July 13, 1998
Volume 50, No. 35
Youth Theology Institute helps create 'public theologians'
For many of them it is their first time away from home. But for all of the 60 rising high school seniors enrolled in the Youth Theology Institute, this summer represents a step into a larger world of faith.
Currently in its sixth summer, YTI attracts top-notch young scholars to come to Emory's campus for four weeks and find out what it means to be "public theologians." They live together, study together, worship together and learn how to be Christians in an increasingly diverse world.
"Whether they're going to be professional theologians or not, they're able to draw on theology as a resource, a practice that informs whatever they're doing in life," said YTI Director Don Richter, a professor in the Candler School. "They'll find ways to integrate their faith with their life work."
"We've been accused of messing up their senior year," added Reggie Blount, an African Methodist Episcopal minister who is serving his second year as dean of YTI. "They can't approach life the same way when they go home. Generally seniors can have an indifferent approach to life, and we teach them that as public theologians they must take seriously what's happening in their lives and the lives of others."
Lilly Endowment Inc. provided the initial grant to launch YTI, and Richter and Blount are grateful the corporation has decided to continue full funding. After all, each of the 60 scholars gets full tuition, room and board, and the program employs some 20 staff during the summer. Because the theology school has significant funding priorities in other areas, such as building renovation, Lilly agreed to fund YTI on a cyclical basis. Lilly plans to establish other programs like YTI around the country to connect theology schools with high school students.
If Emory's program is any indication, Lilly should have little trouble. "We had 262 applicants for the 60 positions this year," Richter said, "and we easily could have accepted 200." He said the College admissions office sends a YTI brochure to high school juniors who inquire about Emory, and YTI also recruits scholars through certain schools and church denominations around the country; in the 1998 program, there are more YTI scholars from California than from Georgia.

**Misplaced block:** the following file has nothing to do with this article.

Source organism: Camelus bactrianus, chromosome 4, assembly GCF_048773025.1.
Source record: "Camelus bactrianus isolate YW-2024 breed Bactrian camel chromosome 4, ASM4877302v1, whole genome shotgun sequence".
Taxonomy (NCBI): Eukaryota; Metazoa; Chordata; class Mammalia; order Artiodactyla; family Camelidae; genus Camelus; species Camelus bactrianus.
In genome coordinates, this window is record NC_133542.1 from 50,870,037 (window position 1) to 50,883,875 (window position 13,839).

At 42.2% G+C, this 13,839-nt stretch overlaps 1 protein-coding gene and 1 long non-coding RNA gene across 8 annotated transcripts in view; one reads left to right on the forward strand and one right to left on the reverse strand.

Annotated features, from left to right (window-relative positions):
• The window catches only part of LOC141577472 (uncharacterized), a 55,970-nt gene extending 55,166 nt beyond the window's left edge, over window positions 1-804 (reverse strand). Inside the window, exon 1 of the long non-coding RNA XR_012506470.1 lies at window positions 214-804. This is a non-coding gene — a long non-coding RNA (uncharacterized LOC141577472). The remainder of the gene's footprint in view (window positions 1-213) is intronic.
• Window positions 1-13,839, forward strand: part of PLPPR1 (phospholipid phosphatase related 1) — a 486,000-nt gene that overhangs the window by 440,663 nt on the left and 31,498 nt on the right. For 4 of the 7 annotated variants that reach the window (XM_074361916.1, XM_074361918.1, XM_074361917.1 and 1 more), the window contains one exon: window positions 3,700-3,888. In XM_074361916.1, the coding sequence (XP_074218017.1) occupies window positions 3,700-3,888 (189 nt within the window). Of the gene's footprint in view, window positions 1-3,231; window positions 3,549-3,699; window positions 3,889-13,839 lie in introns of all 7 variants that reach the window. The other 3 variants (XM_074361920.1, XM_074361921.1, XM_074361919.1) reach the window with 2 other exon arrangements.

Scholars choose one of five classes that they'll take for the duration of the program, courses such as "American Law and Christian Faith" or "Creation and Chaos: A Dialogue Between Science and Religion." But YTI involves much more than coursework; scholars take field trips to study the effect following one's faith can have on society. For example, the week after they arrived, all 60 scholars traveled to Americus, Ga., to meet Habitat for Humanity founder Millard Fuller and help in a Habitat project.
"Meeting Millard Fuller was the highlight of my week," said scholar Blake Smith, from Hattiesburg, Miss. "He is an amazing person."
Meeting people of different faiths, actually, is one of the themes of the program. Though YTI focuses explicitly on Christian theology, Richter said persons of faith must learn to harbor "both a zeal for truth and a zeal for tolerance." "As a society, we are wary of people who have strong religious perspectives and convictions because we see cases where people try to force others to accept their beliefs," Richter said. "We're trying to help young people see ways their faith can encompass both truth and tolerance."
"All I knew about [YTI] is some alumni told me it would be the closest I would get to a 'perfect community,'" said scholar Michelle Lye, from Pembroke Pines, Fla. "And it has been like that. Everyone's open and willing to share their perspective and listen to other people's perspectives. Everyone makes you feel loved and accepted."
Blount felt strongly enough about YTI to leave his pastorate in Iowa City for a summer and help mentor the scholars. His experiences contribute to his doctoral work at Northwestern University in Christian education and ethics. "We help them wrestle with difficult questions they've always had but never had a forum to explore," Blount said. "Even in their own church, they may not be encouraged to ask the questions they have."